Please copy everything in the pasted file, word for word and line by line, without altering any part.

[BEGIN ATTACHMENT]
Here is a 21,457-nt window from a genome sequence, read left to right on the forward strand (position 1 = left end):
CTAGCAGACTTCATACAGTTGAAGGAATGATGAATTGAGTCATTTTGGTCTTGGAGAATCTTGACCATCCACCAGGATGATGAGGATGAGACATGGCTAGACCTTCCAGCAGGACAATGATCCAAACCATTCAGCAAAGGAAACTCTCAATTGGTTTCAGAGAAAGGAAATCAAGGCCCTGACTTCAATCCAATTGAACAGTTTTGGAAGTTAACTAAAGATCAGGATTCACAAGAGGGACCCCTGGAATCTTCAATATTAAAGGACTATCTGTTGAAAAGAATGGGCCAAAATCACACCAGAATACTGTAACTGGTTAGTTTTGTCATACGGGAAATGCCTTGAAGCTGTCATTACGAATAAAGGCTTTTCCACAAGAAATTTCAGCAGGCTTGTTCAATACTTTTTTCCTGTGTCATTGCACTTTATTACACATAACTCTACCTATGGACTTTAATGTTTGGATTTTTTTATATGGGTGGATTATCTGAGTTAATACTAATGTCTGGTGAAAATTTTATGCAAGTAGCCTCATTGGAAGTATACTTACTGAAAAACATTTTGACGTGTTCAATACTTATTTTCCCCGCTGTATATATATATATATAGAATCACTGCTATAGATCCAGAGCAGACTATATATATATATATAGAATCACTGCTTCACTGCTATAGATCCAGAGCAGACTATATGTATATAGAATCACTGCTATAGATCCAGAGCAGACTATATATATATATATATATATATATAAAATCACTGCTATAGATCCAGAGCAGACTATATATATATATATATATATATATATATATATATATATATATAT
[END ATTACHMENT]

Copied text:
Here is a 21,457-nt window from a genome sequence, read left to right on the forward strand (position 1 = left end):
CTAGCAGACTTCATACAGTTGAAGGAATGATGAATTGAGTCATTTTGGTCTTGGAGAATCTTGACCATCCACCAGGATGATGAGGATGAGACATGGCTAGACCTTCCAGCAGGACAATGATCCAAACCATTCAGCAAAGGAAACTCTCAATTGGTTTCAGAGAAAGGAAATCAAGGCCCTGACTTCAATCCAATTGAACAGTTTTGGAAGTTAACTAAAGATCAGGATTCACAAGAGGGACCCCTGGAATCTTCAATATTAAAGGACTATCTGTTGAAAAGAATGGGCCAAAATCACACCAGAATACTGTAACTGGTTAGTTTTGTCATACGGGAAATGCCTTGAAGCTGTCATTACGAATAAAGGCTTTTCCACAAGAAATTTCAGCAGGCTTGTTCAATACTTTTTTCCTGTGTCATTGCACTTTATTACACATAACTCTACCTATGGACTTTAATGTTTGGATTTTTTTATATGGGTGGATTATCTGAGTTAATACTAATGTCTGGTGAAAATTTTATGCAAGTAGCCTCATTGGAAGTATACTTACTGAAAAACATTTTGACGTGTTCAATACTTATTTTCCCCGCTGTATATATATATATATAGAATCACTGCTATAGATCCAGAGCAGACTATATATATATATATAGAATCACTGCTTCACTGCTATAGATCCAGAGCAGACTATATGTATATAGAATCACTGCTATAGATCCAGAGCAGACTATATATATATATATATATATATATAAAATCACTGCTATAGATCCAGAGCAGACTATATATATATATATATATATATATATATATATATATATATATAT